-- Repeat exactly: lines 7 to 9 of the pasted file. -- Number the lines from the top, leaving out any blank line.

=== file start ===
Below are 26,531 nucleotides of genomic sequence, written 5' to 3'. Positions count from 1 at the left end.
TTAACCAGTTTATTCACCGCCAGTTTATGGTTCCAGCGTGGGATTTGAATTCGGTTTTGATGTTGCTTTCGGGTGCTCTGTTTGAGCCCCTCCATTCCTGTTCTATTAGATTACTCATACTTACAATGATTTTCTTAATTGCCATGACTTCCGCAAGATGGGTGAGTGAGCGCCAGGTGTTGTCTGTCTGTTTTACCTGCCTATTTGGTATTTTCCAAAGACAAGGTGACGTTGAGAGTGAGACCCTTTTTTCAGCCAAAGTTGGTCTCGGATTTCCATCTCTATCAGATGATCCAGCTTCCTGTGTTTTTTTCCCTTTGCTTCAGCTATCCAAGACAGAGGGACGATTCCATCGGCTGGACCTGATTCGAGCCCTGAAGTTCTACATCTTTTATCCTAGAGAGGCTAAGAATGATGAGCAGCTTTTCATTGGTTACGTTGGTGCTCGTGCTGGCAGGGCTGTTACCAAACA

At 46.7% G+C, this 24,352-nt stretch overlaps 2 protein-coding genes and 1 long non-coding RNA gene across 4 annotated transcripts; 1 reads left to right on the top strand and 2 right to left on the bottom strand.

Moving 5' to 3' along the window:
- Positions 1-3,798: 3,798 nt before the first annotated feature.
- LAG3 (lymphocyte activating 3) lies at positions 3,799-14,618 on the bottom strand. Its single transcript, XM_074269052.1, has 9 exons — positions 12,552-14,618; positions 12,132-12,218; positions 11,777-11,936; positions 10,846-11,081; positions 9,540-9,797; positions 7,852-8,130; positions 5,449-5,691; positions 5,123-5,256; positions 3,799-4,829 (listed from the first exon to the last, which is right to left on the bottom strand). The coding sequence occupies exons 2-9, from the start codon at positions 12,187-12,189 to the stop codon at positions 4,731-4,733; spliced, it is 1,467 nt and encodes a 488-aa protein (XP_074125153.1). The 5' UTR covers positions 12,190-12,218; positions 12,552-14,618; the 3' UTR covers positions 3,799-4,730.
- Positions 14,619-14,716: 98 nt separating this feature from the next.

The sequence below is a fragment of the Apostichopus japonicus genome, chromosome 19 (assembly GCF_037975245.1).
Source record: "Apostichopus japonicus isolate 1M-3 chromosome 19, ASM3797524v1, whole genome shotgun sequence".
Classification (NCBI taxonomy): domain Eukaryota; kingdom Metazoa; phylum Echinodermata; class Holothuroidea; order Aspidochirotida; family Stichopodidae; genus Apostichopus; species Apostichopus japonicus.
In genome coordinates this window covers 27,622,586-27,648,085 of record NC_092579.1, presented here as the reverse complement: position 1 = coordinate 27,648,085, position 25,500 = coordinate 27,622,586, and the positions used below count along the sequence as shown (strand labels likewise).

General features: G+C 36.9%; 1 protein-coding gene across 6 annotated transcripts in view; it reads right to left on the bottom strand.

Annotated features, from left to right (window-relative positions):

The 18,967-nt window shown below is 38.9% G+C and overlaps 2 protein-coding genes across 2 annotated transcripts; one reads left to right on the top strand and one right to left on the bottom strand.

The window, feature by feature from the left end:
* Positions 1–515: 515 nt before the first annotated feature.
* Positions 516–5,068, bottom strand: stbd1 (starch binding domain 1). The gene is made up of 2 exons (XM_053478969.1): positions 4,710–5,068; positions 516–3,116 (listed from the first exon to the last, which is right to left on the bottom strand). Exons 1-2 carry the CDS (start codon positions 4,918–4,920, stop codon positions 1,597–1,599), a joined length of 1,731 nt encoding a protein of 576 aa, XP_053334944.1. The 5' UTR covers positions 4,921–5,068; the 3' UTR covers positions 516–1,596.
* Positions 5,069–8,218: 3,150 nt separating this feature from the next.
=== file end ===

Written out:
- Positions 14,619-14,716: 98 nt separating this feature from the next.

The sequence below is a fragment of the Apostichopus japonicus genome, chromosome 19 (assembly GCF_037975245.1).
Source record: "Apostichopus japonicus isolate 1M-3 chromosome 19, ASM3797524v1, whole genome shotgun sequence".